Politics Slows White House Push to Close Gitmo
White House and Pentagon take a slow approach.
Plans to potentially transfer prisoners from the Guantanamo Bay detention facility to prisons in the United States are progressing slowly, if at all, as politicians from both parties continue to balk at the idea of moving militants into prisons in their states and districts.
Defense Department spokesman Peter Cook said on Tuesday that a team from the department has already visited the military prison at Fort Leavenworth, a Kansas facility that is the Pentagon’s only maximum security prison. Cook said the Pentagon is also interested in looking at the Naval Consolidated Brig in Charleston, S.C. as a potential site to house dozens of prisoners.
But there is no timeline for when the assessment team will actually visit the facility in Charleston, Pentagon spokesman Cmdr. Gary Ross tells FP. And Cook said that no other locations have yet been identified for consideration.
The plan ran into another roadblock on Tuesday with the release of a strongly-worded letter from two Republican governors who called any transfer of detainees to the United States “illegal.” Kansas Gov. Sam Brownback and South Carolina Gov. Nikki Haley sent the letter to Defense Secretary Ash Carter on Tuesday, vowing to block any transfer of prisoners to their states.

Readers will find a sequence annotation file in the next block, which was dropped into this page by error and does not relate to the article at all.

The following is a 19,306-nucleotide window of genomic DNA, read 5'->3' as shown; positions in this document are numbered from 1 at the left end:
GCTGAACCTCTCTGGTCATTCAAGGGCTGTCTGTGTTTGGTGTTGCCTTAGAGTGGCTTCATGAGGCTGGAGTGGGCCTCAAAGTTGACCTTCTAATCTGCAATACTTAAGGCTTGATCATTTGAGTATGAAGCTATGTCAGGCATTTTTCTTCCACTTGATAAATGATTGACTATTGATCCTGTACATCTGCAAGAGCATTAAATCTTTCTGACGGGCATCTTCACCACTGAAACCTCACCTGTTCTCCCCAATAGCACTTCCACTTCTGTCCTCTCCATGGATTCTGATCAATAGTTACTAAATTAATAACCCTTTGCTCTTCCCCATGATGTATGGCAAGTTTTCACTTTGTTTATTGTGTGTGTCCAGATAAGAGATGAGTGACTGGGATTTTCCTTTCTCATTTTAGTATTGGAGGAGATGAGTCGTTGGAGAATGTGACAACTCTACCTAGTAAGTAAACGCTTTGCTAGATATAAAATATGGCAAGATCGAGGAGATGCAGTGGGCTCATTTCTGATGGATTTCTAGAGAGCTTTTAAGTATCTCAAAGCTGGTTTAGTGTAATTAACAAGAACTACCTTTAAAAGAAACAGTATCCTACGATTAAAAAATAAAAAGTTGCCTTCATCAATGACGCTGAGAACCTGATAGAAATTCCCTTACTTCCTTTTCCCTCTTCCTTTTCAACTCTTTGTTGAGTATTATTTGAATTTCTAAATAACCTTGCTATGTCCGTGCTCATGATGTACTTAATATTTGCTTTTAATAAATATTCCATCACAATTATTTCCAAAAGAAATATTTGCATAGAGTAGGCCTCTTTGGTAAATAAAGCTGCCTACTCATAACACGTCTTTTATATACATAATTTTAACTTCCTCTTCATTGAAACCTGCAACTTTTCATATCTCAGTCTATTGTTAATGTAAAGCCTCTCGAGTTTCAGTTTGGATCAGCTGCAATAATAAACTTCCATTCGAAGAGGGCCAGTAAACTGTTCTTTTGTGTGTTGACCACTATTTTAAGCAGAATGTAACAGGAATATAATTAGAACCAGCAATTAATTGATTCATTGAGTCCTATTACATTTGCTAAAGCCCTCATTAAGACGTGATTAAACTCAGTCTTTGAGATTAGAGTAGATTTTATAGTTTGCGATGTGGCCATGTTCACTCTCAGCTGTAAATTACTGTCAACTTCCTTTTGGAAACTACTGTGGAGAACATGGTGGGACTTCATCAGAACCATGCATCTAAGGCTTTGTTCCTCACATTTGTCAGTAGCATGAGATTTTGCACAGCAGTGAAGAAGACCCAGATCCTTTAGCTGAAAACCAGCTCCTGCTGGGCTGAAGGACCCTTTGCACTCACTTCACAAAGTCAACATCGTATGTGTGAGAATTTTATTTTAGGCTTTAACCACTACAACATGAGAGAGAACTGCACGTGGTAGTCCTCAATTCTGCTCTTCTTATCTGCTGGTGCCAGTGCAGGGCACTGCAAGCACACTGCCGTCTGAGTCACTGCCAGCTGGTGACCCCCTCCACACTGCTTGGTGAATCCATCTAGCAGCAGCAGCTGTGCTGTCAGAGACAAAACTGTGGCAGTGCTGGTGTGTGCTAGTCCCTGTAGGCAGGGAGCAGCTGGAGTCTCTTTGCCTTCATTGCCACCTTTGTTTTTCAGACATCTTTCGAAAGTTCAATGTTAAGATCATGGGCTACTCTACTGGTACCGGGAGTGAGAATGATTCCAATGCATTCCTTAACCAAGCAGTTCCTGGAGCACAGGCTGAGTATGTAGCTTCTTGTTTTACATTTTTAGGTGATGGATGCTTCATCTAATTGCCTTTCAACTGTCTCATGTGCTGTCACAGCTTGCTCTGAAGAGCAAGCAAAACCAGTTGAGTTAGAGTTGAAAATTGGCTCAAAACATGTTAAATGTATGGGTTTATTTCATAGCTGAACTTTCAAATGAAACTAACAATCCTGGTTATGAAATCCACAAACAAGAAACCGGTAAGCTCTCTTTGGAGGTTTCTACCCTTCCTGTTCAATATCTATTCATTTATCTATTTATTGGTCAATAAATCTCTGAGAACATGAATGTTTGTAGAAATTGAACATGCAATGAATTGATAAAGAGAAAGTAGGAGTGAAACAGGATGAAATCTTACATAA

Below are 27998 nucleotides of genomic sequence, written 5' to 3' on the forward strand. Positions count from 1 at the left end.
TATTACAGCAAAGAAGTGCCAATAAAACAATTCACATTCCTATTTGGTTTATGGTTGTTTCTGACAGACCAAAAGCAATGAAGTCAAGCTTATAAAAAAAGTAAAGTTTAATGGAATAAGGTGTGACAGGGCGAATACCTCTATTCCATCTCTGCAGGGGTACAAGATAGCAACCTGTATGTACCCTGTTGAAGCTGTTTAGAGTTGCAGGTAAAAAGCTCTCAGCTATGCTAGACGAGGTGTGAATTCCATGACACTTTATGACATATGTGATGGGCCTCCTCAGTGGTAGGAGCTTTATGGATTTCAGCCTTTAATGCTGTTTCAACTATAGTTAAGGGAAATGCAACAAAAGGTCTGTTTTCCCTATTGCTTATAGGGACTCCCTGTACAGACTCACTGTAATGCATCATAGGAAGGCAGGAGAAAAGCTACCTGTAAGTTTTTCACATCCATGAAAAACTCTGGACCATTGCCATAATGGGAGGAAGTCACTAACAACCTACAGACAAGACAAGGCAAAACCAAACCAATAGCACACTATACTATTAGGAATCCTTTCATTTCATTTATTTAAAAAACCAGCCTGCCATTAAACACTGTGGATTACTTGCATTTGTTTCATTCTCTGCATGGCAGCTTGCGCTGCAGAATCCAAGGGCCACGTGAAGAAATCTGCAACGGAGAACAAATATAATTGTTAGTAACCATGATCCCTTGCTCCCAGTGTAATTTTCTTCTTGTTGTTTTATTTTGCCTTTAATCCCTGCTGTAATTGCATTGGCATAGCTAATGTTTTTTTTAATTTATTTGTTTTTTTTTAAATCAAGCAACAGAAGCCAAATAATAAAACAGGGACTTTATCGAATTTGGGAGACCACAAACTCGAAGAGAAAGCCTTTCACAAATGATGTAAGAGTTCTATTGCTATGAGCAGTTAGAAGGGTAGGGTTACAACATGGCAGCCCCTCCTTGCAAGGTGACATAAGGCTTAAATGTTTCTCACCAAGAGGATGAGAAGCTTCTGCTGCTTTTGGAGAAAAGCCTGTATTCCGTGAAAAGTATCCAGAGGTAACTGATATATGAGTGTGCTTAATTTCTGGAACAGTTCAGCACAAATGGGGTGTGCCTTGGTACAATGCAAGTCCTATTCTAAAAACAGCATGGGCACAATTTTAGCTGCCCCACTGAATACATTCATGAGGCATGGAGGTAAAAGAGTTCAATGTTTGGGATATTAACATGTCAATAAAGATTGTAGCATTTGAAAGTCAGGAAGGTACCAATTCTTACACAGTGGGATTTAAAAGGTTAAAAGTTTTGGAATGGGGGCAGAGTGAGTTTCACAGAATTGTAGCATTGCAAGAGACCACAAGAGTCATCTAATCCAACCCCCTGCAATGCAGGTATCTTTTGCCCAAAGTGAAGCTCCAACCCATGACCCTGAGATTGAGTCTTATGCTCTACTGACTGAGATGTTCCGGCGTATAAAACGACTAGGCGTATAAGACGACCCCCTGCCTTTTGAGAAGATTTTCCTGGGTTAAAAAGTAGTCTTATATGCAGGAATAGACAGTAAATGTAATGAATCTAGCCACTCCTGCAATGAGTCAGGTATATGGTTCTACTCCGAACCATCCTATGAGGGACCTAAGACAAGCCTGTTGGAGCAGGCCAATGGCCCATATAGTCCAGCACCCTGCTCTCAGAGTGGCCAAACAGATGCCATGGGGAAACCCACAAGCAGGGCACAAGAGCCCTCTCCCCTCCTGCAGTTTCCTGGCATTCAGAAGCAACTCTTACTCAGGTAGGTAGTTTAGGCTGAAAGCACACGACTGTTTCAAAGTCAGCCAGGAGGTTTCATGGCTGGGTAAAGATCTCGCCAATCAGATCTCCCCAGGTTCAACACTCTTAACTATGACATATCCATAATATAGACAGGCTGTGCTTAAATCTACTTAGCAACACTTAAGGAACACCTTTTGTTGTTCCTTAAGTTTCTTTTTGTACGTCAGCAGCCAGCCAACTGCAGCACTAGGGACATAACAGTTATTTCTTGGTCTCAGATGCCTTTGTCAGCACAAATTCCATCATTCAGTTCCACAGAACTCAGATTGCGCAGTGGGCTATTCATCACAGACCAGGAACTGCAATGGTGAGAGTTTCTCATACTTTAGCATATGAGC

“Simply put, we do not want them in our states,” Brownback and Haley wrote.
“Suspected and convicted terrorists have been held in the United States for years without a single security incident,” the Pentagon’s Cmdr. Ross said. “Only those locations that can hold detainees at a maximum security level will be considered.”
Opposition to closing Gitmo has been a bipartisan issue in Washington over the years. In 2009, Senate Democrats blocked $80 million in funding that the White House had requested to close the facility.
Closing the prison was one of the campaign promises made by President Barack Obama in 2008, and Carter said earlier this month that “as long as this detention facility remains open, it will remain a rallying cry for jihadi propaganda.” There are currently 116 detainees at Guantanamo, a number of whom have been held there for up to a decade without charge. A total of 52 detainees have been cleared for release but remain behind bars, pending the final approval of secretary Carter. A small percentage of freed detainees have returned to the fight, further complicating the White House’s attempts to shutter the facility.
Indeed, the work is slow going. The Pentagon is due to issue a report to Congress on its efforts to close the facility some time this fall, but on Tuesday, Cook said he does not have a specific date for when the prison would be closed. “I just know that we’d like to do it soon,” he said.
But with only one site having been surveyed so far, and state leaders pushing back, the Pentagon and the White House have a long road ahead.
“Any detainee transfer from Guantanamo Bay to the United States would be a violation of federal law,” Haley and Brownback wrote in their letter. “We will not be part of any illegal and ill-advised action by this Administration, especially when that action relates to importing terrorists into our states.”
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